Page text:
Local groups implore UN to pay attention to human rights abuses in Egypt
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Hours before the United Nations high commissioner for human rights was scheduled to address the 31st session of the UN Human Rights Council in Geneva on Thursday, 16 Egyptian organizations sent him a letter to voice their concerns over endemic rights abuses in the country.

The groups include the Cairo Institute for Human Rights Studies, the Arabic Network for Human Rights Information, the Association for Freedom of Thought and Expression, Nazra for Feminist Studies and the Egyptian Initiative for Personal Rights.

The letter condemned escalating police violations, as well as politically motivated detentions and prison and death sentences. It also highlighted the ongoing crackdown on civil society and freedom of assembly, the media, the culture and academic sectors and on religious freedoms. The groups further decried the persistent lack of economic and social justice, and systemic abuses committed against women.

Police violence has escalated under President Abdel Fattah al-Sisi’s administration, the letter claimed, saying 2,600 people were killed in altercations with the police — including 700 security personnel — between June 2013 and December 2014.

The groups also detailed the arrests and imprisonment of thousands of people for their involvement in alleged acts of political violence or banned political activities.

Furthermore, “investigating bodies have been taking increasingly aggressive actions” against independent human rights groups, the letter asserted. It cited the recent attempt to close Al-Nadeem Center for Rehabilitation of Victims of Violence, as well as punitive measures such as detentions and travel bans taken against human rights lawyers and defenders including Hossam Bahgat, Negad al-Boraie and Gamal Eid.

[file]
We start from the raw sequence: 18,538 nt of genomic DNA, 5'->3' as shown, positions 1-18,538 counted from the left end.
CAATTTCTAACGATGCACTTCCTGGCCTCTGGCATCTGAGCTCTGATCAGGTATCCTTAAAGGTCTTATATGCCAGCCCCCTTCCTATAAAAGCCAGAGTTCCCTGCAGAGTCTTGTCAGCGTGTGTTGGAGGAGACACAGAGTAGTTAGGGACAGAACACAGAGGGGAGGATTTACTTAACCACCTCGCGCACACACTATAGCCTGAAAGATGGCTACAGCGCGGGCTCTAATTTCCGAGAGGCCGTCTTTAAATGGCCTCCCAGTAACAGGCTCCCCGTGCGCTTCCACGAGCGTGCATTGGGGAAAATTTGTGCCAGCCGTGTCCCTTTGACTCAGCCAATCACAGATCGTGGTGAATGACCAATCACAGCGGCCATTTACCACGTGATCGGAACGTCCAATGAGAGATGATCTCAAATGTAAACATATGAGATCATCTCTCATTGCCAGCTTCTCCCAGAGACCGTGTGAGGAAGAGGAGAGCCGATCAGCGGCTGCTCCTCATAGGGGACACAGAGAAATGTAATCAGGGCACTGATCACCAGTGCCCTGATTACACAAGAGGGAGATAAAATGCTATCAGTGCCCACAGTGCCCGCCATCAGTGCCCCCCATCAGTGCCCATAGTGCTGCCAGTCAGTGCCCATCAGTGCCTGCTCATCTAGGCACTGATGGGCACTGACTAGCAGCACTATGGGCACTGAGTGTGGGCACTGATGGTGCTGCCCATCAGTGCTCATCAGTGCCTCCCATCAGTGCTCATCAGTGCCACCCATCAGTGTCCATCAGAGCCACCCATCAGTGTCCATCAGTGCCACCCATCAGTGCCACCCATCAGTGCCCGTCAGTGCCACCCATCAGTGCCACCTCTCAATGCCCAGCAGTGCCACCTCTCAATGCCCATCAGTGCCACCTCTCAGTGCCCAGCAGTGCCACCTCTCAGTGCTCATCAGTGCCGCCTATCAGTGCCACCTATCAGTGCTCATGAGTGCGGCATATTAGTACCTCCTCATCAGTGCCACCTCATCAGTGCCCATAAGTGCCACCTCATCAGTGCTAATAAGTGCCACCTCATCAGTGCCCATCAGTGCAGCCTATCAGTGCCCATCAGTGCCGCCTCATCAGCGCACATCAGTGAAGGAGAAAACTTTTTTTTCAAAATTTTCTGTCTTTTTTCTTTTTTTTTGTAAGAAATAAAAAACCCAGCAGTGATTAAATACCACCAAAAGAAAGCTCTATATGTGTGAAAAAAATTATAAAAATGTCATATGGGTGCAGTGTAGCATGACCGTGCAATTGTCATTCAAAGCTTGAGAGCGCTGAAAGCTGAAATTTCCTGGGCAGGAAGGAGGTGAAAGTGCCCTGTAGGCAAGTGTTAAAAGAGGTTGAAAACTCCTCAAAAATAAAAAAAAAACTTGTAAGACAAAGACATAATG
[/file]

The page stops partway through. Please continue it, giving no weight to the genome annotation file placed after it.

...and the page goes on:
In addition, officials are using the protest law “to completely close the public sphere and eliminate opposing voices,” the rights groups argued.

Several culture centers have recently been raided in a broad crackdown on civil society, the letter continued, including Townhouse and its adjacent Rawabet Theater, Merit Publishers, the Contemporary Image Collective and Studio Emad Eddin. The groups also pointed to the sentencing of novelist Ahmed Naji to two years in prison for harming public morals.

This crackdown has also extended to academic freedoms at universities as well as to journalists, who “work in an increasingly hostile environment,” the letter said.

The number of cases relating to contempt of religion also increased in 2015, the groups alleged, mostly against religious minorities such as Christians, Shia and atheists.

The letter concluded by lamenting the impunity of state actors who are consistently not held accountable in cases of abuse against women, despite a recently launched national strategy to combat gender-based violence in 2015. It also condemned the prevalence of female circumcision, despite its illegality and the development of a national strategy to halt the practice.

The organizations made several recommendations, including enabling civil society organizations to freely operate “under a legislative framework that complies with international standards,” amending the protest law, amending Article 126 of the Penal Code on torture, amending Article 102 of the police authority law and abolishing Article 98 on defamation of religion in the Penal Code. They also advocated for developing a mechanism to monitor the implementation of the national strategy to combat abuses against women by forming a committee of representatives of civil society organizations and women rights groups, as well as organizations that work on violence against women.

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